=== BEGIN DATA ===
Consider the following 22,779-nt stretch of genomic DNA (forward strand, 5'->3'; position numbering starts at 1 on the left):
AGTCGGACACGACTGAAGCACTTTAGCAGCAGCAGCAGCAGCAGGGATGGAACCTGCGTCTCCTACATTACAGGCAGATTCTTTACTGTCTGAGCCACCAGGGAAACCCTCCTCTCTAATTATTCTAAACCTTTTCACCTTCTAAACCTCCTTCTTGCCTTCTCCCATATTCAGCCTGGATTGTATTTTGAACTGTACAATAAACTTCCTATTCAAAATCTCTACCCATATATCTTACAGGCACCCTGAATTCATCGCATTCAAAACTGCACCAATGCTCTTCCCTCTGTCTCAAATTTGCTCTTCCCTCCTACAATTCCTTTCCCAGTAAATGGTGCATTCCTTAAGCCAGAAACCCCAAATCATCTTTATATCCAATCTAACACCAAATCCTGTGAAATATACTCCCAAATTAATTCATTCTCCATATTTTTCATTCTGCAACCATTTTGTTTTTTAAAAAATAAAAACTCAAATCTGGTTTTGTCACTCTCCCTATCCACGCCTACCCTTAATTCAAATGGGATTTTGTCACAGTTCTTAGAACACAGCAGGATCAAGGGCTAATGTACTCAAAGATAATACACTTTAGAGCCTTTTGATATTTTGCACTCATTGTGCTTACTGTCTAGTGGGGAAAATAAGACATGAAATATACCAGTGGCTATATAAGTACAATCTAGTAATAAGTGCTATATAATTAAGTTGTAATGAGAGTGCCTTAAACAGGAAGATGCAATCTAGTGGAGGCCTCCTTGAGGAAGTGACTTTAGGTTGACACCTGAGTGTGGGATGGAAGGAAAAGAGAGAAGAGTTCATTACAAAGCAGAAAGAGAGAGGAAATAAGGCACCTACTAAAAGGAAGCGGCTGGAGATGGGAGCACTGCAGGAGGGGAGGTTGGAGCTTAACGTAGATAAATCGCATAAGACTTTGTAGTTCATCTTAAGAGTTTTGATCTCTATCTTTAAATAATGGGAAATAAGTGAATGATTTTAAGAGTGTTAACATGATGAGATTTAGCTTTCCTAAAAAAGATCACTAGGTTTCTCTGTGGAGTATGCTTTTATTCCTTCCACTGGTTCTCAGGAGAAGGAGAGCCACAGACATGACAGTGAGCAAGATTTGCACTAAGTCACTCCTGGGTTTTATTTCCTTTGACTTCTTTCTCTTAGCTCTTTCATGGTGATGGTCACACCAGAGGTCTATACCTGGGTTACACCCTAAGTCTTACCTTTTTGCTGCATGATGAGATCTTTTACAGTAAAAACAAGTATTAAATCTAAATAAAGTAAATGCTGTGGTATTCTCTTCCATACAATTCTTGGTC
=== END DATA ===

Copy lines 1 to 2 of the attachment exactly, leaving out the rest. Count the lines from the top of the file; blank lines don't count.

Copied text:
Consider the following 22,779-nt stretch of genomic DNA (forward strand, 5'->3'; position numbering starts at 1 on the left):
AGTCGGACACGACTGAAGCACTTTAGCAGCAGCAGCAGCAGCAGGGATGGAACCTGCGTCTCCTACATTACAGGCAGATTCTTTACTGTCTGAGCCACCAGGGAAACCCTCCTCTCTAATTATTCTAAACCTTTTCACCTTCTAAACCTCCTTCTTGCCTTCTCCCATATTCAGCCTGGATTGTATTTTGAACTGTACAATAAACTTCCTATTCAAAATCTCTACCCATATATCTTACAGGCACCCTGAATTCATCGCATTCAAAACTGCACCAATGCTCTTCCCTCTGTCTCAAATTTGCTCTTCCCTCCTACAATTCCTTTCCCAGTAAATGGTGCATTCCTTAAGCCAGAAACCCCAAATCATCTTTATATCCAATCTAACACCAAATCCTGTGAAATATACTCCCAAATTAATTCATTCTCCATATTTTTCATTCTGCAACCATTTTGTTTTTTAAAAAATAAAAACTCAAATCTGGTTTTGTCACTCTCCCTATCCACGCCTACCCTTAATTCAAATGGGATTTTGTCACAGTTCTTAGAACACAGCAGGATCAAGGGCTAATGTACTCAAAGATAATACACTTTAGAGCCTTTTGATATTTTGCACTCATTGTGCTTACTGTCTAGTGGGGAAAATAAGACATGAAATATACCAGTGGCTATATAAGTACAATCTAGTAATAAGTGCTATATAATTAAGTTGTAATGAGAGTGCCTTAAACAGGAAGATGCAATCTAGTGGAGGCCTCCTTGAGGAAGTGACTTTAGGTTGACACCTGAGTGTGGGATGGAAGGAAAAGAGAGAAGAGTTCATTACAAAGCAGAAAGAGAGAGGAAATAAGGCACCTACTAAAAGGAAGCGGCTGGAGATGGGAGCACTGCAGGAGGGGAGGTTGGAGCTTAACGTAGATAAATCGCATAAGACTTTGTAGTTCATCTTAAGAGTTTTGATCTCTATCTTTAAATAATGGGAAATAAGTGAATGATTTTAAGAGTGTTAACATGATGAGATTTAGCTTTCCTAAAAAAGATCACTAGGTTTCTCTGTGGAGTATGCTTTTATTCCTTCCACTGGTTCTCAGGAGAAGGAGAGCCACAGACATGACAGTGAGCAAGATTTGCACTAAGTCACTCCTGGGTTTTATTTCCTTTGACTTCTTTCTCTTAGCTCTTTCATGGTGATGGTCACACCAGAGGTCTATACCTGGGTTACACCCTAAGTCTTACCTTTTTGCTGCATGATGAGATCTTTTACAGTAAAAACAAGTATTAAATCTAAATAAAGTAAATGCTGTGGTATTCTCTTCCATACAATTCTTGGTC